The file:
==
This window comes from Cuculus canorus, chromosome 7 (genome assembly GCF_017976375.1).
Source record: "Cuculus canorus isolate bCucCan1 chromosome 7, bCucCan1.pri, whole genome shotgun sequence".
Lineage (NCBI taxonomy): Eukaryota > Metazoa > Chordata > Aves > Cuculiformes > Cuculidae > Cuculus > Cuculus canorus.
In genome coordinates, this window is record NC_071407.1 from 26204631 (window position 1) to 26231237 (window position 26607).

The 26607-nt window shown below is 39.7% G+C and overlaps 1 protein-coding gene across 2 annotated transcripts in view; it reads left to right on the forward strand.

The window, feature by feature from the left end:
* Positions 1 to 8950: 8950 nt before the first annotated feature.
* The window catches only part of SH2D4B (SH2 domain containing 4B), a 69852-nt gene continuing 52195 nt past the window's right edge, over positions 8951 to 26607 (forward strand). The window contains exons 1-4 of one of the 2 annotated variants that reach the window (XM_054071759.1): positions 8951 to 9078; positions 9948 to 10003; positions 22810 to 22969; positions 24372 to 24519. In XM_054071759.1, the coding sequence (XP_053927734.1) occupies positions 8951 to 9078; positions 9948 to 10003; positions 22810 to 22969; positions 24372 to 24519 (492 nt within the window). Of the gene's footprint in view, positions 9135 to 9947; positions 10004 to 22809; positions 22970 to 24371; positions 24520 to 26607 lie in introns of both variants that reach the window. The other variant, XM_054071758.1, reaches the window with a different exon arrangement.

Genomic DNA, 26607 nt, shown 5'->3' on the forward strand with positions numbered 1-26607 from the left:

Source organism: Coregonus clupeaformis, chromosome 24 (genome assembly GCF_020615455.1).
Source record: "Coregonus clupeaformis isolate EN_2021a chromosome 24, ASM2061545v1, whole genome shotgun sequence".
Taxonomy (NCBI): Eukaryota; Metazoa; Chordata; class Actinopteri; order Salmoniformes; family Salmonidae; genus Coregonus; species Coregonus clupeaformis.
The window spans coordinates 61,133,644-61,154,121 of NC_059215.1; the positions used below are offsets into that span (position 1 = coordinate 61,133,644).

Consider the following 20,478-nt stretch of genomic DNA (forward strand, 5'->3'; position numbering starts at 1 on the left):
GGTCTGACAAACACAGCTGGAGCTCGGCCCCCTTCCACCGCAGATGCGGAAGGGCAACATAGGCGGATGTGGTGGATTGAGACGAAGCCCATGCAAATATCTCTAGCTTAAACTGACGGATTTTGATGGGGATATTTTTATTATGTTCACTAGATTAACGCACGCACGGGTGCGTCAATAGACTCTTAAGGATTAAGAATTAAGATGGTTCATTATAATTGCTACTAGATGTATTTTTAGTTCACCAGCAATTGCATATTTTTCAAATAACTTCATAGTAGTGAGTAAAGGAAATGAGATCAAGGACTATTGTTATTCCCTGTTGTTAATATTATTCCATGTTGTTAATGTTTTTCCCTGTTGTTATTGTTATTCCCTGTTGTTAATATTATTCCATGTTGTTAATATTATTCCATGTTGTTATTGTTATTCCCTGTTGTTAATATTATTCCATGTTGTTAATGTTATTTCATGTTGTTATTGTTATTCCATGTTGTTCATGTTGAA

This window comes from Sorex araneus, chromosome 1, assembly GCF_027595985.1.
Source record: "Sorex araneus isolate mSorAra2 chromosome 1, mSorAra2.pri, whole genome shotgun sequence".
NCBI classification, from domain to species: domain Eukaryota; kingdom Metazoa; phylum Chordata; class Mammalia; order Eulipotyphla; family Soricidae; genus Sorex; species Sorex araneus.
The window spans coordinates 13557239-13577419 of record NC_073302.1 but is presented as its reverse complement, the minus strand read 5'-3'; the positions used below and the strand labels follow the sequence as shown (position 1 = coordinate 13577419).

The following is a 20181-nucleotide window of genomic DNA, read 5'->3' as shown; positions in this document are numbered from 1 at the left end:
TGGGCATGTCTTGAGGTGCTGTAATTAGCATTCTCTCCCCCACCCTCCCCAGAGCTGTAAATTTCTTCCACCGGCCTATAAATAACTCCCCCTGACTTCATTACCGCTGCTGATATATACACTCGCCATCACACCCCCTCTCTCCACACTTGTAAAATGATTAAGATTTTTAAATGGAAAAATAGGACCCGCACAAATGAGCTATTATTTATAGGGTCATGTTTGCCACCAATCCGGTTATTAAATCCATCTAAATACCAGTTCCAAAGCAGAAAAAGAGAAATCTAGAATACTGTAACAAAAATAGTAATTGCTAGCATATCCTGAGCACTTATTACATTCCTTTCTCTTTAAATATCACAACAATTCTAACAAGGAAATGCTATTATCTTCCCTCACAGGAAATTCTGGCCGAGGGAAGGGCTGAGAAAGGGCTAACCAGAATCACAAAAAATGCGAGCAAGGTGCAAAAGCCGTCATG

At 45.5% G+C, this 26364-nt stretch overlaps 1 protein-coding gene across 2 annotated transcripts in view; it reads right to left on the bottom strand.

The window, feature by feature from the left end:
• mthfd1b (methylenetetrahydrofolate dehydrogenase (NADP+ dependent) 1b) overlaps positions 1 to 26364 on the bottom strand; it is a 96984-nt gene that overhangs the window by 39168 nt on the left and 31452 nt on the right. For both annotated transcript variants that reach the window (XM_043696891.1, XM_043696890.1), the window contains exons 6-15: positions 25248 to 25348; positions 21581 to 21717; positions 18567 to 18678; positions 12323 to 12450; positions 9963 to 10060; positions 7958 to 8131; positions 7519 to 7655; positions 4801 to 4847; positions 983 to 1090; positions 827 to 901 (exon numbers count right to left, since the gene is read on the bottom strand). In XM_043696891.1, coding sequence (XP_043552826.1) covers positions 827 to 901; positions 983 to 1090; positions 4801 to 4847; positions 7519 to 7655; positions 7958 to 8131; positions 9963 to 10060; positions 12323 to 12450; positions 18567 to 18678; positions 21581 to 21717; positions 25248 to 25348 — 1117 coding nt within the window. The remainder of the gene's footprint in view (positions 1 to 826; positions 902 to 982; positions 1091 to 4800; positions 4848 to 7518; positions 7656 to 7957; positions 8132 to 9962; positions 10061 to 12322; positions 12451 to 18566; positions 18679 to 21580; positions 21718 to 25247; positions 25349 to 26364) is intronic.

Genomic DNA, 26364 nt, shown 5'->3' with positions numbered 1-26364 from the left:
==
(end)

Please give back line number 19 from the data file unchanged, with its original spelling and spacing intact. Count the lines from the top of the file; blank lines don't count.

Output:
The window spans coordinates 13557239-13577419 of record NC_073302.1 but is presented as its reverse complement, the minus strand read 5'-3'; the positions used below and the strand labels follow the sequence as shown (position 1 = coordinate 13577419).